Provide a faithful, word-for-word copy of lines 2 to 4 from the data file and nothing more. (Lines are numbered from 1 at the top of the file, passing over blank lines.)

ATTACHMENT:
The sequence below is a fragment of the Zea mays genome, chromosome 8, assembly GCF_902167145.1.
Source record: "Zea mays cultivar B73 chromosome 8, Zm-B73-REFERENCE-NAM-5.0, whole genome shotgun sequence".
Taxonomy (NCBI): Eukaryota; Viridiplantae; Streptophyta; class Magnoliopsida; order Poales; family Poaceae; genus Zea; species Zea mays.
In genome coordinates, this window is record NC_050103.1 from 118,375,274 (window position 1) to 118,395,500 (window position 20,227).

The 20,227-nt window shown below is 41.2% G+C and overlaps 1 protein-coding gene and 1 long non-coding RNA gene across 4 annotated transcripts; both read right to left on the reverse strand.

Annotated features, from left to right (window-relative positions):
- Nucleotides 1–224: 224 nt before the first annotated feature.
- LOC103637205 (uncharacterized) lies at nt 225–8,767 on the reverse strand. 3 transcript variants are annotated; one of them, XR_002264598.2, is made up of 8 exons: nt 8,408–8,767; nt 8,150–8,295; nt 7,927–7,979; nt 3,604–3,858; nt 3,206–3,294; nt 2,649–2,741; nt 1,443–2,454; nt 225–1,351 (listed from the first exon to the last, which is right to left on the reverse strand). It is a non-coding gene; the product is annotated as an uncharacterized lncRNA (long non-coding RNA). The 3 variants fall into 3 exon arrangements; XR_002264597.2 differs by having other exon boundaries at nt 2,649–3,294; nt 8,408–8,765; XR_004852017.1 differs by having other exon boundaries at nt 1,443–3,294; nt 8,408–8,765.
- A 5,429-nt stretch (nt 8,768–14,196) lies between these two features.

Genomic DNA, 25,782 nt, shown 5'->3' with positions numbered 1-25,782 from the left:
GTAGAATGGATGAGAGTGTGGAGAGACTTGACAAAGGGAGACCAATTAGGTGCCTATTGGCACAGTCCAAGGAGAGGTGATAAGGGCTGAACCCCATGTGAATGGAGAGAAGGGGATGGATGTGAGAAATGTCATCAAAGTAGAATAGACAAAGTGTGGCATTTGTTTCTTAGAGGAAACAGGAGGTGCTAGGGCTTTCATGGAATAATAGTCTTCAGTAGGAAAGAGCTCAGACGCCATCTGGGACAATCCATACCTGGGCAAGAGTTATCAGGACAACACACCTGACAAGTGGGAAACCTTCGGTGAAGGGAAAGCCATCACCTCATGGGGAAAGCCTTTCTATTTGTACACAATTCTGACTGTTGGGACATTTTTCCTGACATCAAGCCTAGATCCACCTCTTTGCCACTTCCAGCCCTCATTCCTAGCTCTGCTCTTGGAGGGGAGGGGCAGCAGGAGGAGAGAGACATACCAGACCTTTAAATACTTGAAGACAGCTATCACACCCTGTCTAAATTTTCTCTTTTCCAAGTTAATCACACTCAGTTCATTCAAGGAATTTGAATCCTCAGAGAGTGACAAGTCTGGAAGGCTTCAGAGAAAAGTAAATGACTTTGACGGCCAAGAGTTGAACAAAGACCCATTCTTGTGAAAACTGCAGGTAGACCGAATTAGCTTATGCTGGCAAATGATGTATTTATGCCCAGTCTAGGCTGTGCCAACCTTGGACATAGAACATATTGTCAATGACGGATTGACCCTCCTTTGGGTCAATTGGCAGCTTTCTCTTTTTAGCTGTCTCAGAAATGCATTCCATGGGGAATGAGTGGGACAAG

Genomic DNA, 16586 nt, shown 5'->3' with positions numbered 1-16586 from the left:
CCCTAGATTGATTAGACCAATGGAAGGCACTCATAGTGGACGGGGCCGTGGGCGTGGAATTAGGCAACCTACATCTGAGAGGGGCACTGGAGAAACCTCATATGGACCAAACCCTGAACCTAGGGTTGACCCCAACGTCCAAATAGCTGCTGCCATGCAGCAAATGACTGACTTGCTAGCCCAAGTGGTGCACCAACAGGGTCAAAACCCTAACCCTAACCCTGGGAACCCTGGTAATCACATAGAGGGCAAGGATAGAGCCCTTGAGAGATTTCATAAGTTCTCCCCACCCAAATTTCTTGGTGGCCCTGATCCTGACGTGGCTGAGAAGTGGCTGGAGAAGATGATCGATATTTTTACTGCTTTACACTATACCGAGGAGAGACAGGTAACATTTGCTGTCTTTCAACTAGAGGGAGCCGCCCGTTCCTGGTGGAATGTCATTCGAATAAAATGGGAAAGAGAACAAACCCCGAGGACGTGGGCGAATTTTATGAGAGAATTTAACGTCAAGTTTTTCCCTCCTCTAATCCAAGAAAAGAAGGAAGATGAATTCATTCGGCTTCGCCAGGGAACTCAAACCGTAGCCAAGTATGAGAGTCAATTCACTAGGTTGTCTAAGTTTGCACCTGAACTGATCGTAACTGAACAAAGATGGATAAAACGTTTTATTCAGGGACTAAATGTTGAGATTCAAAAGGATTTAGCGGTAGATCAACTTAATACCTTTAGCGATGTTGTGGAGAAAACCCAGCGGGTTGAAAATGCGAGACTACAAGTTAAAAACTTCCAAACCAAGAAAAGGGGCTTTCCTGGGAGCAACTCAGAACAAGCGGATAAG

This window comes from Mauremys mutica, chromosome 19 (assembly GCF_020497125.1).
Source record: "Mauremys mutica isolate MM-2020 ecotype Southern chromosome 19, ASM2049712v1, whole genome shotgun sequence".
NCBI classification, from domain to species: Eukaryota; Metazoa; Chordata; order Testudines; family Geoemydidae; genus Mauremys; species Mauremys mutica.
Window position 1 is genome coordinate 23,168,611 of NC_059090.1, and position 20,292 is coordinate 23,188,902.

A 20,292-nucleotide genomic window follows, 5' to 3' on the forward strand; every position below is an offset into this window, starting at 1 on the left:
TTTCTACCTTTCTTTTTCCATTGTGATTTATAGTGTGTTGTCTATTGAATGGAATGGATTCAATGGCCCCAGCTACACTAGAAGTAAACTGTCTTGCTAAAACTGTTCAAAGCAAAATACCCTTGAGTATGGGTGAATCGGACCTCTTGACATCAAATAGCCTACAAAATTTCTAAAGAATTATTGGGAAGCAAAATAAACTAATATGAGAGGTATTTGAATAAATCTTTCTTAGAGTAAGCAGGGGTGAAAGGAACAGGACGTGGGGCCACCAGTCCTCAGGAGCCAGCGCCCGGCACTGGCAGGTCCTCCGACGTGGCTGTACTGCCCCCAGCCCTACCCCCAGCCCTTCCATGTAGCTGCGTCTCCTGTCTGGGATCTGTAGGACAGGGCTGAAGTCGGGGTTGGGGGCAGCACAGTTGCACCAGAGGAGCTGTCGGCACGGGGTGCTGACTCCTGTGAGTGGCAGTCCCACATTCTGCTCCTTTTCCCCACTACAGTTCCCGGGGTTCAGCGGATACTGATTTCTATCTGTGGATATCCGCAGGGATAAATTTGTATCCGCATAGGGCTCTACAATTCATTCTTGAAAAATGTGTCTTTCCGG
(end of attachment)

Source record: "Zea mays cultivar B73 chromosome 8, Zm-B73-REFERENCE-NAM-5.0, whole genome shotgun sequence".
Taxonomy (NCBI): Eukaryota; Viridiplantae; Streptophyta; class Magnoliopsida; order Poales; family Poaceae; genus Zea; species Zea mays.
In genome coordinates, this window is record NC_050103.1 from 118,375,274 (window position 1) to 118,395,500 (window position 20,227).